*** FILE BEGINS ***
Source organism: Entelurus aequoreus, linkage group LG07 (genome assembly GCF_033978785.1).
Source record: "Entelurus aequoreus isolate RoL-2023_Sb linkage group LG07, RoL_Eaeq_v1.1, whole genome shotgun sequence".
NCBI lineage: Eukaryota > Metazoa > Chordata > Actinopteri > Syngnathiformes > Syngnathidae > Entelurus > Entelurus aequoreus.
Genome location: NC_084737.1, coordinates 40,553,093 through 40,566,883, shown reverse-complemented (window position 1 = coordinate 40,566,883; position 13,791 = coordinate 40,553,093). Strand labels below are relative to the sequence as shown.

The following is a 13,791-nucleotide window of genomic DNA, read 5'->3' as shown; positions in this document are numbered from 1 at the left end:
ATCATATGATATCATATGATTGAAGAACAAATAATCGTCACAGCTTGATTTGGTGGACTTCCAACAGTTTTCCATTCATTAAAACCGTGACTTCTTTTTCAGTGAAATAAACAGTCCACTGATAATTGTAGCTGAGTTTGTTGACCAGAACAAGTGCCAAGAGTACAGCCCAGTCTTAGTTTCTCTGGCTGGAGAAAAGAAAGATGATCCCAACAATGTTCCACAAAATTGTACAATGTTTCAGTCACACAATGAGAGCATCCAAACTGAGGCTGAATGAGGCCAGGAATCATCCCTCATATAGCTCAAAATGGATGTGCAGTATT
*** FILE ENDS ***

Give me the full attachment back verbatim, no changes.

Source organism: Entelurus aequoreus, linkage group LG07 (genome assembly GCF_033978785.1).
Source record: "Entelurus aequoreus isolate RoL-2023_Sb linkage group LG07, RoL_Eaeq_v1.1, whole genome shotgun sequence".
NCBI lineage: Eukaryota > Metazoa > Chordata > Actinopteri > Syngnathiformes > Syngnathidae > Entelurus > Entelurus aequoreus.
Genome location: NC_084737.1, coordinates 40,553,093 through 40,566,883, shown reverse-complemented (window position 1 = coordinate 40,566,883; position 13,791 = coordinate 40,553,093). Strand labels below are relative to the sequence as shown.

The following is a 13,791-nucleotide window of genomic DNA, read 5'->3' as shown; positions in this document are numbered from 1 at the left end:
ATCATATGATATCATATGATTGAAGAACAAATAATCGTCACAGCTTGATTTGGTGGACTTCCAACAGTTTTCCATTCATTAAAACCGTGACTTCTTTTTCAGTGAAATAAACAGTCCACTGATAATTGTAGCTGAGTTTGTTGACCAGAACAAGTGCCAAGAGTACAGCCCAGTCTTAGTTTCTCTGGCTGGAGAAAAGAAAGATGATCCCAACAATGTTCCACAAAATTGTACAATGTTTCAGTCACACAATGAGAGCATCCAAACTGAGGCTGAATGAGGCCAGGAATCATCCCTCATATAGCTCAAAATGGATGTGCAGTATT